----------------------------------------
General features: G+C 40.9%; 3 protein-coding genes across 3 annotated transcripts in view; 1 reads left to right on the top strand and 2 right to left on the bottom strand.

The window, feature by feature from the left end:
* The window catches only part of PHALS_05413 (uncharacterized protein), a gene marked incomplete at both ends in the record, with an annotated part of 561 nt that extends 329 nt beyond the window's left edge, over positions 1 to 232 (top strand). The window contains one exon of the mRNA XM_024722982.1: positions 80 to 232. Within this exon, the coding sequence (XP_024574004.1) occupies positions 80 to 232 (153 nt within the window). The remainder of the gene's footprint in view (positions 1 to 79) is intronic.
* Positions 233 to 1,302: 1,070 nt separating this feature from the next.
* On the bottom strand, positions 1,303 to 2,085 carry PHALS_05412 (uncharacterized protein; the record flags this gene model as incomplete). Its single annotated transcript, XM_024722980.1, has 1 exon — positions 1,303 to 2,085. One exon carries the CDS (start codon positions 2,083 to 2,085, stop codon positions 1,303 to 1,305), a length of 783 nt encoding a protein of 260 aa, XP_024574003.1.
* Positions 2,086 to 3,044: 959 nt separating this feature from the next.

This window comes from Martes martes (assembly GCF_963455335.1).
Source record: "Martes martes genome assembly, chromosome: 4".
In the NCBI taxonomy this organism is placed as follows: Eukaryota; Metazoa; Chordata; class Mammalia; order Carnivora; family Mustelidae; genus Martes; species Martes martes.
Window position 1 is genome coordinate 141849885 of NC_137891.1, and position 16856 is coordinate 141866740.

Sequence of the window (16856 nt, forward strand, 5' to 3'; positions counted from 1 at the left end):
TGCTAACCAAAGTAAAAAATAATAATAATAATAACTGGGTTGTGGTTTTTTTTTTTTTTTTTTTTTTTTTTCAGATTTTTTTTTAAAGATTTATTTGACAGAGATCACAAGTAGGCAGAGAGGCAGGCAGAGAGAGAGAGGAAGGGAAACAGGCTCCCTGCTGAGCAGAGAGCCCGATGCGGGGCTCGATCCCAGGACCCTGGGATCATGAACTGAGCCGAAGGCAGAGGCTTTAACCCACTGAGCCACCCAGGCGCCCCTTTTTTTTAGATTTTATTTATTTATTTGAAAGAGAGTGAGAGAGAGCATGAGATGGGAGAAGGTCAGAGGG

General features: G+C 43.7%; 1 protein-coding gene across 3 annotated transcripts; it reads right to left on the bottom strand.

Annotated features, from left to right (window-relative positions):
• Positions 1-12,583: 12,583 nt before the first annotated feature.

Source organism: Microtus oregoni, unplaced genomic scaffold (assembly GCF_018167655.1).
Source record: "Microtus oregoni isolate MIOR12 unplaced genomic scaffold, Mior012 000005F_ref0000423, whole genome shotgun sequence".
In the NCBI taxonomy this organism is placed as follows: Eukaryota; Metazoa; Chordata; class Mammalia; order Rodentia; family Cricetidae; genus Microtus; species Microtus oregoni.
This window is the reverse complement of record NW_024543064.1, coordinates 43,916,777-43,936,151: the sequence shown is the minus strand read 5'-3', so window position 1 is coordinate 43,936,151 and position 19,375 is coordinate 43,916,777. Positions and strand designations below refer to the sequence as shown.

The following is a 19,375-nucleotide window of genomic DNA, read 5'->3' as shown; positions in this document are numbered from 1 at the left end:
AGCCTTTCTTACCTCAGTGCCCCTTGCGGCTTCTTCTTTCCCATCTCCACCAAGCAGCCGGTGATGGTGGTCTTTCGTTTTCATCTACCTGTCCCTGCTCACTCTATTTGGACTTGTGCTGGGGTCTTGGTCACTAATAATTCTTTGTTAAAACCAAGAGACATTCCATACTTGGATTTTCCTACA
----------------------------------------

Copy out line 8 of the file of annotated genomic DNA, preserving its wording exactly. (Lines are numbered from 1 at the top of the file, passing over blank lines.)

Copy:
Source record: "Martes martes genome assembly, chromosome: 4".